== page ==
Ophthalmological effects of roxadustat from a Phase 3, randomized, double-blind, active-comparator study in Japanese patients on dialysis converted from ESA therapy (Study 1517-CL-307) 2 were also presented at the ERA-EDTA Virtual Congress 2020. The primary endpoint of the study was achieved as roxadustat maintained hemoglobin within 10–12 g/dL in patients on hemodialysis and was non-inferior to darbepoetin alfa. Treatment-emergent adverse events were consistent with previous reports and overall study results were recently published in the Journal of the American Society of Nephrology. This presentation at ERA-EDTA focused on a prospective analysis of ophthalmological/retinal-related events observed during this Phase 3 study. During the 24-week treatment period, these data suggest that dialysis dependent CKD patients who were treated with roxadustat were not at an increased risk of ophthalmic abnormalities, compared with patients treated with darbepoetin alfa. This includes retinal hemorrhages or increased retinal thickness.

About the DOLOMITES Trial (Abstract MO001)DOLOMITES is a Phase 3, randomized, open-label, active-controlled study to evaluate the efficacy and safety of roxadustat in comparison to darbepoetin alfa in the treatment of anemia in adult NDD CKD patients. The study enrolled 616 adult anemia patients with stage 3-5 CKD, of which 323 received roxadustat and 293 received darbepoetin alfa. The response in correction of hemoglobin levels was defined as achieving Hb ≥11g/dL and Hb increase from baseline of ≥1g/dL with baseline Hb >8g/dL, or Hb increase from baseline of ≥2.0 g/dL in patients with baseline Hb ≤8.0 g/dL. For more information about this study, visit www.clinicaltrials.gov [NCT02021318].

About Study 1517-CL-0307 (Abstract MO002)Study 1517-CL-0307 is a Phase 3, randomized, double-blind, active-controlled clinical trial, conducted at 58 Japanese sites to evaluate the non-inferiority of roxadustat to darbepoetin alfa when both drugs are titrated to maintain Hb levels of 10-12g/dL in Japanese CKD patients on hemodialysis. The study randomized 303 patients to receive either roxadustat (n=151) or darbepoetin alfa (n=152) for 24 weeks. The safety of roxadustat was assessed by monitoring treatment emergent adverse events and through detailed ophthalmologic investigations, including adjudicated examination of retinal vascular findings before and after treatment. For more information about this study, visit www.clinicaltrials.gov. [NCT02952092].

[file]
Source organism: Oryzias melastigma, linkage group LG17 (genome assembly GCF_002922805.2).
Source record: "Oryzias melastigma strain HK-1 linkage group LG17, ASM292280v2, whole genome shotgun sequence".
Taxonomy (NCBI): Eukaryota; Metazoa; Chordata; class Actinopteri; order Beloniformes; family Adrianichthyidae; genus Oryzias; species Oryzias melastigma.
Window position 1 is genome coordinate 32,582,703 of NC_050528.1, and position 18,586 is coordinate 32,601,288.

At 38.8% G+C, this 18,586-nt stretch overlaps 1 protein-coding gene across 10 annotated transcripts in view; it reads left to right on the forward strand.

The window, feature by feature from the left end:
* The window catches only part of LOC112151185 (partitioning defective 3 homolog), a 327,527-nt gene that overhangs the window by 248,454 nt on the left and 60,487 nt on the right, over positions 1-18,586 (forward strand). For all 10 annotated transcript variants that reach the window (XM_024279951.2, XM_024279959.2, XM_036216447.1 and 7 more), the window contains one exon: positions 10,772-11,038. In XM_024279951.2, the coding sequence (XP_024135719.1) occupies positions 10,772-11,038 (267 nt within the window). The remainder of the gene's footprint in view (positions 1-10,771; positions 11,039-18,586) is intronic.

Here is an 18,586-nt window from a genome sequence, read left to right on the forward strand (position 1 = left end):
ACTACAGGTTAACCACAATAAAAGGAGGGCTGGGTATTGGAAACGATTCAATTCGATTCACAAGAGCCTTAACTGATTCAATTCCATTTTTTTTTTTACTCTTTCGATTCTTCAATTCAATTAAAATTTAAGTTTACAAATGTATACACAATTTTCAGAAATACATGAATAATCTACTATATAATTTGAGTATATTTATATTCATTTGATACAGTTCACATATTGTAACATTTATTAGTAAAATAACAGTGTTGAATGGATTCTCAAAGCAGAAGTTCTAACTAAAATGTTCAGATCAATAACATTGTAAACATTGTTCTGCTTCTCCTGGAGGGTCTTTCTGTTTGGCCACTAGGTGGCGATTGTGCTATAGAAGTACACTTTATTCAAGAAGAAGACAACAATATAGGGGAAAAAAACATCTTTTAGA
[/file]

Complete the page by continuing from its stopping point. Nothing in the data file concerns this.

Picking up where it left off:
About Anemia Associated with CKD Chronic kidney disease (CKD) is generally a progressive disease characterized by gradual loss of kidney function that may eventually lead to kidney failure or end stage renal disease, requiring dialysis or kidney transplant. CKD is estimated to occur in approximately 10-12% of adults worldwide3 and is predicted to become the fifth most common cause of premature death globally by 2040.4

Anemia, a serious medical condition in which patients have insufficient red blood cells and low levels of hemoglobin, is a common early complication of CKD,5 affecting approximately 20% of CKD patients.6 Anemia in CKD is associated with an increased risk of hospitalization, cardiovascular complications and death, and can also cause significant fatigue, cognitive dysfunction and reduced quality of life. Blood transfusions are used for treating severe anemia, however, they may reduce a patient’s opportunity for kidney transplant and can increase the risk of infection and/or complications such as heart failure and allergic reactions.

About Roxadustat Roxadustat is a first-in-class, orally administered small molecule HIF-PH inhibitor that promotes erythropoiesis through increasing endogenous production of erythropoietin, and improved iron absorption, transport and mobilization. Roxadustat is approved in China for the treatment of anemia in CKD patients on dialysis and patients not on dialysis, and is approved in Japan for the treatment of anemia in CKD patients on dialysis, and a supplemental NDA for the treatment of anemia in CKD patients not on dialysis is under regulatory review. The roxadustat NDA for the treatment of anemia in CKD is under review by the U.S. Food and Drug Administration with a Prescription Drug User Fee Act date of December 20, 2020. The Marketing Authorization Application for roxadustat for the treatment of anemia in CKD was filed by our partner Astellas and accepted by the European Medicines Agency for review on May 21, 2020. Roxadustat is also in clinical development for anemia associated with myelodysplastic syndromes (MDS) and for chemotherapy-induced anemia.